What Shotgun Mistress wants is for listeners to simply connect with the band on whatever level the listener chooses to associate them with. Patrick himself wants to leave Shotgun Mistress open to interpretation.
“Most music, should I say, is very subjective,” Patrick opined. “So you never want to give out the reasons of how you want people to perceive you as a rock act or an artist in general. Even artists that we have listened to; like, we’ll take away what we want to take away from that particular band, and that’s it. I think it’s a really good system in keeping it subjective.”
With their debut, the members of Shotgun Mistress wanted to create an album that was simply fun, rock ‘n roll. With 13 tracks to choose from, complete with topics ranging from the ramifications of domestic violence (No Friend Of Mine) to a heart-rendering ballad (May She Never Walk Alone), members hope that listeners will be bound to connect in some positive way or another with the band.
“We just wanted to convey something that was high energy,” Patrick stated, “something that you hear straight away that would allow people to reminisce on the classic rock music from the seventies and the eighties, but also something the younger generation would love as well.”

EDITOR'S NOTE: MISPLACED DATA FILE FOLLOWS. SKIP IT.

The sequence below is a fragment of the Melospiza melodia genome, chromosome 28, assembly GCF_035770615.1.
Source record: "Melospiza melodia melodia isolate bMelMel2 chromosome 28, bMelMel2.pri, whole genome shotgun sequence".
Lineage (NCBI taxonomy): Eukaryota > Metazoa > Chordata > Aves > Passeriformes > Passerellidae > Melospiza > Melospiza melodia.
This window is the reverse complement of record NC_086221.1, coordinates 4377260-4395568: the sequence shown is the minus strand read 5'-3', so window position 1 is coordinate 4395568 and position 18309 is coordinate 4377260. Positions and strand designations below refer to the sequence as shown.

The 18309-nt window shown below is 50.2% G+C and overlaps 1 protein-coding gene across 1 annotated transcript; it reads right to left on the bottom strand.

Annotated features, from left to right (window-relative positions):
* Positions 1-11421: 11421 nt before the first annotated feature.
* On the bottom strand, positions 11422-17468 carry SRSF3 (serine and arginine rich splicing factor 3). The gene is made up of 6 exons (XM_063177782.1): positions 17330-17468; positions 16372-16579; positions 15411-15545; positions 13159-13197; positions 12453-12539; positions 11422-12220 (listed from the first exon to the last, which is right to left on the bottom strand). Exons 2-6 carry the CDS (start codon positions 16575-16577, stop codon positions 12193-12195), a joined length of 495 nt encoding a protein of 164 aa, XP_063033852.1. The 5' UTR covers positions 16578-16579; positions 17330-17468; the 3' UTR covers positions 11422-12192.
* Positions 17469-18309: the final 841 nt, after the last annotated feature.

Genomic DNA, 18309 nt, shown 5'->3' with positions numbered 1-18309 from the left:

And Patrick is wont to say: so far, so good, attributing each member to the band’s success and steady climb.
“Our band is a democracy,” stated Patrick. “It’s just really putting our heads together and being a part of a group that works collectively together really well. You know, having everyone’s input and everyone sharing the load. We all get along really well. We’ve been very lucky things have gone so smoothly.”
CATCHY AS HELL!
For want of a better word, the songs of Shotgun Mistress are indeed “catchy,” extremely memorable and appealing to the ear.
“Not a bad word at all,” Patrick laughed. “Catchy is great! I mean, I come from a commercial background, and then you have Matt and Ben, who comes from like a death metal background. We’ve definitely have come together and we kind of met in the middle, I suppose.”
Patrick said that he believes what makes the band, as far as writing is concerned, comes down to the streamlined way of how the members of Shotgun Mistress write.
“A lot of it comes from Matt at the start,” Patrick shared. “He just pretty much writes all the guitar lines. Matt’s a prolific writer when it comes to guitars and metal. So it comes really easy for him. He sends it over to the rest of us and then I’ll put the melodies together. Then Ben and Dave will put their stuff on it after that. So it’s a really easy way of doing it. Ben writes as well, and then you’ll see Matt and Ben kind of collaborate together. So it’s a really, really streamlined way of doing it. And it’s probably by far the quickest and easiest way of writing.”